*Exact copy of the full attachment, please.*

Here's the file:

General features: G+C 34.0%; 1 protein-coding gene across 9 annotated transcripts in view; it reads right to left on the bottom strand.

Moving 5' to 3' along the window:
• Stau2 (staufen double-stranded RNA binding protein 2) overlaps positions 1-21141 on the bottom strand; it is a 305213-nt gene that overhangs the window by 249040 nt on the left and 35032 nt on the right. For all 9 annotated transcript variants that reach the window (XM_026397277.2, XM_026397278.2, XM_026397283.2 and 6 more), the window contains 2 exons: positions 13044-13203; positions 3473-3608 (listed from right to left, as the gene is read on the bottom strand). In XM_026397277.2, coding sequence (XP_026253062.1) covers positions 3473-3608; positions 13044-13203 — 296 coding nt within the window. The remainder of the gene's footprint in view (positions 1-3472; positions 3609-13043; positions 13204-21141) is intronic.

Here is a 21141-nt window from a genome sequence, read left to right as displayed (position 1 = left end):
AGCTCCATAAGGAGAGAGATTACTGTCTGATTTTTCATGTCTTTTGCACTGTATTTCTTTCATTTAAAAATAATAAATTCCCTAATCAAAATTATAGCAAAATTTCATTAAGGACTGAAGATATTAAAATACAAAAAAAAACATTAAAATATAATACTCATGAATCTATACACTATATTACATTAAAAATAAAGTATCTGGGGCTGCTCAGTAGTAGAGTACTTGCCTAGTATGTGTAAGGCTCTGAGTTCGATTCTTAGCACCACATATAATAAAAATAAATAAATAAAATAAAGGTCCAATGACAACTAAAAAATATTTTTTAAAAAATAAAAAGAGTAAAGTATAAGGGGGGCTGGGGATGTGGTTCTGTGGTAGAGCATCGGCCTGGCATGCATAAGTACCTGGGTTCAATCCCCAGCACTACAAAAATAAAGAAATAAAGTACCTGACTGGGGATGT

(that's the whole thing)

General features: G+C 34.0%; 1 protein-coding gene across 9 annotated transcripts in view; it reads right to left on the bottom strand.

Moving 5' to 3' along the window:
• Stau2 (staufen double-stranded RNA binding protein 2) overlaps positions 1-21141 on the bottom strand; it is a 305213-nt gene that overhangs the window by 249040 nt on the left and 35032 nt on the right. For all 9 annotated transcript variants that reach the window (XM_026397277.2, XM_026397278.2, XM_026397283.2 and 6 more), the window contains 2 exons: positions 13044-13203; positions 3473-3608 (listed from right to left, as the gene is read on the bottom strand). In XM_026397277.2, coding sequence (XP_026253062.1) covers positions 3473-3608; positions 13044-13203 — 296 coding nt within the window. The remainder of the gene's footprint in view (positions 1-3472; positions 3609-13043; positions 13204-21141) is intronic.

Here is a 21141-nt window from a genome sequence, read left to right as displayed (position 1 = left end):
AGCTCCATAAGGAGAGAGATTACTGTCTGATTTTTCATGTCTTTTGCACTGTATTTCTTTCATTTAAAAATAATAAATTCCCTAATCAAAATTATAGCAAAATTTCATTAAGGACTGAAGATATTAAAATACAAAAAAAAACATTAAAATATAATACTCATGAATCTATACACTATATTACATTAAAAATAAAGTATCTGGGGCTGCTCAGTAGTAGAGTACTTGCCTAGTATGTGTAAGGCTCTGAGTTCGATTCTTAGCACCACATATAATAAAAATAAATAAATAAAATAAAGGTCCAATGACAACTAAAAAATATTTTTTAAAAAATAAAAAGAGTAAAGTATAAGGGGGGCTGGGGATGTGGTTCTGTGGTAGAGCATCGGCCTGGCATGCATAAGTACCTGGGTTCAATCCCCAGCACTACAAAAATAAAGAAATAAAGTACCTGACTGGGGATGT